MCP Insights

Be Wary of Using Commercial Broadband Networks for Public Safety Voice

Posted on January 8, 2021 by Scott Neal

More than ever, broadband communications networks are essential to the public safety and justice communities. Such networks easily transmit highly bandwidth-intensive files, e.g., video and building floor plans, that would choke a narrowband network. Such files enhance situational awareness for incident commanders and other officials—as well as emergency responders and jail/prison officers—by orders of magnitude, which in turn helps them do their jobs better.

But there’s a flip side to broadband communications networks of which the public safety community needs to take seriously. Such networks typically are owned and operated by commercial entities, and because of this public safety agencies that contract for broadband services typically do not receive the performance guarantees and—even more importantly—the visibility into these networks that they’re used to receiving from the networks that they own and operate, for example, their land mobile radio (LMR) systems.

Consequently, public safety agencies should proceed carefully when they consider whether to contract with any commercial entity for broadband services.

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A Few Thoughts on Data Integration for Public Safety Agencies

Posted on November 24, 2020 by Scott Neal

There was a time, not that long ago, when voice communications were king in the public safety community, and data communications were an afterthought. This largely was driven by the limitations of narrowband wireless systems. In the earliest days of data communications, such systems delivered throughput rates of 9,600 baud, which enabled the equivalent of text messages. Things improved a bit when data generated to and from field personnel was transmitted via air cards provisioned by commercial wireless carriers, but only modestly—the largest files that could be transmitted then were mug shots, and they often took a long time to arrive, if they arrived at all.

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An Effective Way to Improve Evidence Management

Posted on July 31, 2020 by Darrin Reilly

An axiom within the criminal-justice community is that the more evidence that can be captured and leveraged by the prosecution, the better. Corollary to that axiom, however, is that evidence—regardless of type or quantity—has no utility if it is not easily accessed and shared, or worse, somehow falls through the cracks. The way to prevent such problems from occurring is to deploy a digital evidence management solution, or DEMS.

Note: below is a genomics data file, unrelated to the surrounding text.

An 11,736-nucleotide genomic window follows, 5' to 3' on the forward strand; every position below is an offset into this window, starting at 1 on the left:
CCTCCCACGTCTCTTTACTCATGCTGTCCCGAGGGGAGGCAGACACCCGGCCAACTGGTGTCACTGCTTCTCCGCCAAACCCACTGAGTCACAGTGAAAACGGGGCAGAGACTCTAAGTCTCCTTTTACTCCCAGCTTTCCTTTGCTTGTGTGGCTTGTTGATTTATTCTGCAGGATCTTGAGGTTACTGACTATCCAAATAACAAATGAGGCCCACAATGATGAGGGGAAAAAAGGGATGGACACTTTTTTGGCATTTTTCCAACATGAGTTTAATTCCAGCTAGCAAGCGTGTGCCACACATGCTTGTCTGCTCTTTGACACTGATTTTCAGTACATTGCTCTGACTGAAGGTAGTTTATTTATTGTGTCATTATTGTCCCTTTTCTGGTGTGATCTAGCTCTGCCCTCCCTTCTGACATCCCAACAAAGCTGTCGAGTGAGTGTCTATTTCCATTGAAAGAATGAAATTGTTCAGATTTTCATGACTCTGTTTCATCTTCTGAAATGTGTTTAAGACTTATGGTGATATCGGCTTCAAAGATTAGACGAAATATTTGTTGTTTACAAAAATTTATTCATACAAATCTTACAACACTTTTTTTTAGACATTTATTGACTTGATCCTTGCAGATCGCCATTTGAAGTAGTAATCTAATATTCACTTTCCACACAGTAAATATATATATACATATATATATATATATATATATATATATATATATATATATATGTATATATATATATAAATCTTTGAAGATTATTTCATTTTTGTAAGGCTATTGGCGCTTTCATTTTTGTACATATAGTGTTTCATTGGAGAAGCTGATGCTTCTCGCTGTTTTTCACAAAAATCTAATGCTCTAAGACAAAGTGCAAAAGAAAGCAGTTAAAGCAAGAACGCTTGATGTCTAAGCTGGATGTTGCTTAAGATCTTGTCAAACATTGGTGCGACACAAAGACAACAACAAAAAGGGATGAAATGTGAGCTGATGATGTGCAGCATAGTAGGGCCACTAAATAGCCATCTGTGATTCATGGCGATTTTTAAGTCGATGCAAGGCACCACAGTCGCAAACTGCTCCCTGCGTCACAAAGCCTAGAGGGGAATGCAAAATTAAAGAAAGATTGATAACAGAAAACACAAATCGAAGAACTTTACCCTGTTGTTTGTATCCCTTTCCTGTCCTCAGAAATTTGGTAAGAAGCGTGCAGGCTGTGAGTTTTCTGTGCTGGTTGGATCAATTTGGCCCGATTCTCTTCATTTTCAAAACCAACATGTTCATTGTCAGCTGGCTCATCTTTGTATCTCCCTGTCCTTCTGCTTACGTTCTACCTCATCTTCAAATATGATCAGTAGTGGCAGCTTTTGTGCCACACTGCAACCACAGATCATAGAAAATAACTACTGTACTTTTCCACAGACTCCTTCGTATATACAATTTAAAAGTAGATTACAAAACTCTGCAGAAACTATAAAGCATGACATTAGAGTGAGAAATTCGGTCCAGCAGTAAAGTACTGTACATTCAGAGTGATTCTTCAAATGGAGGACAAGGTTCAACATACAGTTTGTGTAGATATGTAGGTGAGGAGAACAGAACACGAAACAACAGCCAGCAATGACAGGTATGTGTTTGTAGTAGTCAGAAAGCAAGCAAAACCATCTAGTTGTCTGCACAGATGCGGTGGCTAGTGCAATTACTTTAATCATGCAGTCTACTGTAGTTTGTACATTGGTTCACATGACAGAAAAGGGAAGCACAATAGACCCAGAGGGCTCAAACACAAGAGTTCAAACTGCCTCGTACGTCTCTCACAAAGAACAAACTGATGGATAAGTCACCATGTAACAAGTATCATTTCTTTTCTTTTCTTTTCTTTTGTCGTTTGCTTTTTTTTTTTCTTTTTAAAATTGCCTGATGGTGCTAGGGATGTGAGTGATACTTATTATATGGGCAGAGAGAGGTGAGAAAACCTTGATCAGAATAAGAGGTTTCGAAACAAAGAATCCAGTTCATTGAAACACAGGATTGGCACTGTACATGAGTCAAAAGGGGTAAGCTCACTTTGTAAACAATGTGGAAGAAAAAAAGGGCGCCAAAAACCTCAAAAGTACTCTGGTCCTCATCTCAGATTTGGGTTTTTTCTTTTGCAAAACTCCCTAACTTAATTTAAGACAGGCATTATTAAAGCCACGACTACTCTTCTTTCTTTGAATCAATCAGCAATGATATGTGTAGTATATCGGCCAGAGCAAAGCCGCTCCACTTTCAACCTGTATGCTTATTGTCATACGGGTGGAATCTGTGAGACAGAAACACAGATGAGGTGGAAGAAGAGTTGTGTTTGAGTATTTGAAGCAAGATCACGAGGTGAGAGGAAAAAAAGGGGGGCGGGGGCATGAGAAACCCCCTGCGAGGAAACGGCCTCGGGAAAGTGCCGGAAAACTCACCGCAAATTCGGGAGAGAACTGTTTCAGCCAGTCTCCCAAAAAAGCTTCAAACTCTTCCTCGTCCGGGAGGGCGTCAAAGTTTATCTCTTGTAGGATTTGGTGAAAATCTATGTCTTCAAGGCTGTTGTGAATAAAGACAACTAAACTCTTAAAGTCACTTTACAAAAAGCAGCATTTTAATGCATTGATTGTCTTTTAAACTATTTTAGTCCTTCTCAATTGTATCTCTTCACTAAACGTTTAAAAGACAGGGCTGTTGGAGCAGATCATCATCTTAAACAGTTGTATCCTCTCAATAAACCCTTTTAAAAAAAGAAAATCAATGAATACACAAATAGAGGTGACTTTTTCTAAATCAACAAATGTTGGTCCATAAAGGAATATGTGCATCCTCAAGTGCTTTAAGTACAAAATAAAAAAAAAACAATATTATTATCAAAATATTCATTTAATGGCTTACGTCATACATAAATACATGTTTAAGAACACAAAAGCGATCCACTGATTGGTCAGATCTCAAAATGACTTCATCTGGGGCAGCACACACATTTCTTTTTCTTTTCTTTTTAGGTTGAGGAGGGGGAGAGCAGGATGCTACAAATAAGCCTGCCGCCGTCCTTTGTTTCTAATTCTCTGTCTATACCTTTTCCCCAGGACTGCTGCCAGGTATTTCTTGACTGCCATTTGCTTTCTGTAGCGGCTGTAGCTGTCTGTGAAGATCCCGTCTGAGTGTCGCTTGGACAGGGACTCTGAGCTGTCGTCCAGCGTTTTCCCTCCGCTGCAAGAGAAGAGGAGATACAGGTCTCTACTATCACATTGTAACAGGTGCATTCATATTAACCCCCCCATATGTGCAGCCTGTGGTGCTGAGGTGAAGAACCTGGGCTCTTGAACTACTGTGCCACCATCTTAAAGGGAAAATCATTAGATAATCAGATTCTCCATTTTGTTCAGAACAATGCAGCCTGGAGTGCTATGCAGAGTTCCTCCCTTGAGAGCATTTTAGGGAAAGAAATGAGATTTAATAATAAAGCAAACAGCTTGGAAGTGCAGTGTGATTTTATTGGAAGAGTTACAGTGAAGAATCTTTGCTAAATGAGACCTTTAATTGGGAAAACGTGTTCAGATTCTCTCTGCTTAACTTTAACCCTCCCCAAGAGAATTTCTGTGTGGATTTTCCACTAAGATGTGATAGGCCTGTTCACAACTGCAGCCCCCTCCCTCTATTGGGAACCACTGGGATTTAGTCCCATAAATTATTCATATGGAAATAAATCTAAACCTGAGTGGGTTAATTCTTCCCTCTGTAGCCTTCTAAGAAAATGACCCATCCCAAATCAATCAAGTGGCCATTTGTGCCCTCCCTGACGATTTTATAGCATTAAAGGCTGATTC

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Call-Handling and Dispatch Technology Considerations for ECCs

Posted on July 10, 2020 by Eric Caddy

First responders historically have arrived at an emergency scene armed with only the information that emergency communications center (ECC) telecommunicators extracted while talking with a 911 caller. However, such callers usually are experiencing one of the worst moments of their lives, which makes it extremely difficult, if not impossible, for most to deliver complete, coherent information. As a result, first responders are left to piece together what to expect upon arrival.

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Whitepaper Cautions Against Using TIGER Data for GIS Data Development

Posted on May 21, 2020 by Glenn Bischoff

Geographic information system (GIS) data is a foundational component in the migration to, and continuing operation of, Next Generation 911 (NG911) systems.

But developing local GIS data so that it aligns with NG911 standards is a laborious and time-consuming process that can take months or years to complete.

Despite this, MCP’s Robert Horne, one of the firm’s GIS gurus, cautions in a recent whitepaper against taking shortcuts in developing GIS data for use in a NG911 environment. Spe cifically, Robert writes that public safety agencies should avoid using the U.S. Census Bureau’s open-source Topologically Integrated Geographic Encoding and Referencing (TIGER) data for 911 call-routing purposes. TIGER data is available free of charge, but does not meet basic public safety requirements, nor the established NG911 standards, Robert writes. This is due to incomplete data attribution, poor spatial accuracy, incomplete coverage of the PSAP’s jurisdictional footprint, inaccurate street names and address ranges, and a lagging data update schedule. local GIS data so that it aligns with NG911 standards is a laborious and time-c onsuming process that can take months or years to complete.
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